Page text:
4. Brouter: A brouter has the best features of both routers and bridges in that it can be configured to pass the unroutable protocols by imitating a bridge, while not passing broadcast storms by acting as a router for other protocols.
5. Gateway: Often used as a connection to a mainframe or the Internet, gateways enable communications between different protocols, data types and environment. This is achieved via protocol conversion, whereby the gateway strips the protocol stock off the packet and adds the appropriate stock for the otherside.
Devices Opearating in WAN
Various devices which operate in WAN are:
1. Router: It prevent the flow of broadcast traffic from one LAN to another. They can support any desired protocol or the network topology.
2. Gateways: It can be implemented completely in software, in hardware or as a combination of both. They basically translate the protocols to allow terminals on two dissimilar networks to communicate.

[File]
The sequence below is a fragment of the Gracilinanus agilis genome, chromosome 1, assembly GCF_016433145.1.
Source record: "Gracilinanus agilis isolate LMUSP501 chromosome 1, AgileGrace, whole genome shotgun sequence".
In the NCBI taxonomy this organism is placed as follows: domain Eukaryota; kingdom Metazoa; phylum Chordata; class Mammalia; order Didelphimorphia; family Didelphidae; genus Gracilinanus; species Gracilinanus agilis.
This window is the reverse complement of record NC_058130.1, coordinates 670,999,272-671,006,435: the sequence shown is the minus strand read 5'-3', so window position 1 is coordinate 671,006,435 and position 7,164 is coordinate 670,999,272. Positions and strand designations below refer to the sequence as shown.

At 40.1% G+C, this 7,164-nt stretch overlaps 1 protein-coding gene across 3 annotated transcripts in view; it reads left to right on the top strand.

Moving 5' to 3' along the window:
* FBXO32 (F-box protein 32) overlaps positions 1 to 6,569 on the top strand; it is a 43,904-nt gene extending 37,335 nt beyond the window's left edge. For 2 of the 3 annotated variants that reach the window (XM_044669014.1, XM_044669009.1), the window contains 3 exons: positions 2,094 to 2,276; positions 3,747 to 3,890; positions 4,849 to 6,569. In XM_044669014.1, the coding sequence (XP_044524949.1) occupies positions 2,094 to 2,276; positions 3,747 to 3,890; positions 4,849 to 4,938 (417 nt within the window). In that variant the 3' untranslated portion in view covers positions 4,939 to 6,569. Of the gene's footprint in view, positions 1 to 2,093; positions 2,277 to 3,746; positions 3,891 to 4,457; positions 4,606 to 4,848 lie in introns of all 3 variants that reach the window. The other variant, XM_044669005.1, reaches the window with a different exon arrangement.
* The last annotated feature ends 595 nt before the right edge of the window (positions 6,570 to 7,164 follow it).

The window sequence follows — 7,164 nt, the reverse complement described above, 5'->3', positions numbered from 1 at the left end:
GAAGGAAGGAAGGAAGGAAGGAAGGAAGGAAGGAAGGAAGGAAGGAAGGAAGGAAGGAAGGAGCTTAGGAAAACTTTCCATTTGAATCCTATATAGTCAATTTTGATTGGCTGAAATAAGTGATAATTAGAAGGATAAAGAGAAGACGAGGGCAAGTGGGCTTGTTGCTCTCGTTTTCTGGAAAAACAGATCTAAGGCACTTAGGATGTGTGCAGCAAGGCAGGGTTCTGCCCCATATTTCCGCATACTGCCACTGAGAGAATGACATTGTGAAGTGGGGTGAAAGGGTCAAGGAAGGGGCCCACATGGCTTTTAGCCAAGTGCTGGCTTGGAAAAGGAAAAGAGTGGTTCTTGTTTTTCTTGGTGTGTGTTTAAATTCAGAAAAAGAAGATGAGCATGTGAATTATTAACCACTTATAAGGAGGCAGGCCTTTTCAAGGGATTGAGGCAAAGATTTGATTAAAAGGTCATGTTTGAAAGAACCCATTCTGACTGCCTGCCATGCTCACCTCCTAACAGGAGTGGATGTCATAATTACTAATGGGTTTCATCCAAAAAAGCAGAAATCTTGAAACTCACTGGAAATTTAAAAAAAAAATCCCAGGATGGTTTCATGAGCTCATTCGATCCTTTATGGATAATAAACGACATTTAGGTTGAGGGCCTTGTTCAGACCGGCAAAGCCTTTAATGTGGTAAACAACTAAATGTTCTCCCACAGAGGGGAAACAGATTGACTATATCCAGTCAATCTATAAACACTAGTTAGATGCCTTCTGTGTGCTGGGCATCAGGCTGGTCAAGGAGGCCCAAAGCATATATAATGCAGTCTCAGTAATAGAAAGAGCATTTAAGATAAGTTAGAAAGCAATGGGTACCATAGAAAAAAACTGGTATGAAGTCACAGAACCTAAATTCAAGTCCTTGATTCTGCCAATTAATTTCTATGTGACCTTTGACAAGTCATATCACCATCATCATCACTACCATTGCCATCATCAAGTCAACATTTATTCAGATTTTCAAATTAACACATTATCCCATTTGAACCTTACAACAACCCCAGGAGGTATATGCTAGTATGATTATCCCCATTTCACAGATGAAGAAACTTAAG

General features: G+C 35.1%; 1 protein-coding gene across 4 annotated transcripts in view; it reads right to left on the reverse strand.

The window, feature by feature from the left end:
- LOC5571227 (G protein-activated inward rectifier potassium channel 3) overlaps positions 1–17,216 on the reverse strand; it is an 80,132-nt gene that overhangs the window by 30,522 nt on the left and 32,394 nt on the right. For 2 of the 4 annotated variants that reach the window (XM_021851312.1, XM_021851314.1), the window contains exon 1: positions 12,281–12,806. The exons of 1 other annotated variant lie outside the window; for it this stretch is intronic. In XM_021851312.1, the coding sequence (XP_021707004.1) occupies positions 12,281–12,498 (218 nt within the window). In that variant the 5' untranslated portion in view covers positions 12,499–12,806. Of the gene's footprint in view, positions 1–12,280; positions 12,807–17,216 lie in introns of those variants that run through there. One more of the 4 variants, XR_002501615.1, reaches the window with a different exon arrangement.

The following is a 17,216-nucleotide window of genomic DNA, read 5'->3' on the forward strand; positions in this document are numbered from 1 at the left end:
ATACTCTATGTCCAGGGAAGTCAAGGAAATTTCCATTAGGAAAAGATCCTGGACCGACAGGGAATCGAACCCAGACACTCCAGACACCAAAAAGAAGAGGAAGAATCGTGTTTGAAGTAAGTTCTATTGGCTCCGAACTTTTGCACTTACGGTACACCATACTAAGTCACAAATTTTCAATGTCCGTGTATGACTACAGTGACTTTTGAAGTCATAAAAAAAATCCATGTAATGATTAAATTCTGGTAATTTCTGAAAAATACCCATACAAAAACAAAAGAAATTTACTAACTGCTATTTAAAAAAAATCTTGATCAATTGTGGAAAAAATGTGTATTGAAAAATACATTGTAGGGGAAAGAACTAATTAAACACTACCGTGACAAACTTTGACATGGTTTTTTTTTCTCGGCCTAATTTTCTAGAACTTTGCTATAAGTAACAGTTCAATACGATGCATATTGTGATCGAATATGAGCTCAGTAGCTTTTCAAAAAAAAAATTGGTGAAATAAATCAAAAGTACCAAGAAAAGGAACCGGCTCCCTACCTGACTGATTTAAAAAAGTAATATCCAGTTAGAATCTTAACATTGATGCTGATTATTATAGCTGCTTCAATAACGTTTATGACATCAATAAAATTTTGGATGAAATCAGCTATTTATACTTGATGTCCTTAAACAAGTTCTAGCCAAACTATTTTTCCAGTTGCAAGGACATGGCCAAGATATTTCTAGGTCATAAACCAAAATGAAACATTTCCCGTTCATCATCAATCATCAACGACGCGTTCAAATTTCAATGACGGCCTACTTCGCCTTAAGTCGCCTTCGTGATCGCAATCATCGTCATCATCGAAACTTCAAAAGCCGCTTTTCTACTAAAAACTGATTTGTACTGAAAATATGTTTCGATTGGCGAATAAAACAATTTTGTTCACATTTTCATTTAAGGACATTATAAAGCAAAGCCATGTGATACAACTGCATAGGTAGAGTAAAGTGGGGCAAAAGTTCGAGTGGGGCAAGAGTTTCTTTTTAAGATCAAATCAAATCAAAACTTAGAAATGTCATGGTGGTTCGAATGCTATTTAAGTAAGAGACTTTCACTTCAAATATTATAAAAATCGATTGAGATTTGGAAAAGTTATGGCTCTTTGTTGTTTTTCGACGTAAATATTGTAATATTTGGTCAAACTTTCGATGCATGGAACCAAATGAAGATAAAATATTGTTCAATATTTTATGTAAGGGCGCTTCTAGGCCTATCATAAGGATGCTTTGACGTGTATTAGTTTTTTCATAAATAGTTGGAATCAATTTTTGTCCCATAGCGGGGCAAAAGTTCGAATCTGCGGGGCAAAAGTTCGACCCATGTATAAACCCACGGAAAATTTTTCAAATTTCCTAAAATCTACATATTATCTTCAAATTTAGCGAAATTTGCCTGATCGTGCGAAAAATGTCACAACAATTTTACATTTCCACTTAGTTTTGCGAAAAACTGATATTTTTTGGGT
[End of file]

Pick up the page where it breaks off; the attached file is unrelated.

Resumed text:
3. Modem: It stands for modulator-demodulator. The process of converting a digital signal to an log signal is called modulation while demodulation is the process of reconverting the analog signal back to a digital signal. It is useful in connecting LAN with the Internet. It has high speed and is the most widely used data communication.
Q.4. Computers at multiple locations are supposed to share data, what can be different topologies for networking system? Explain.(2015-16)
Or Explain the concept of topologies,(2013-14)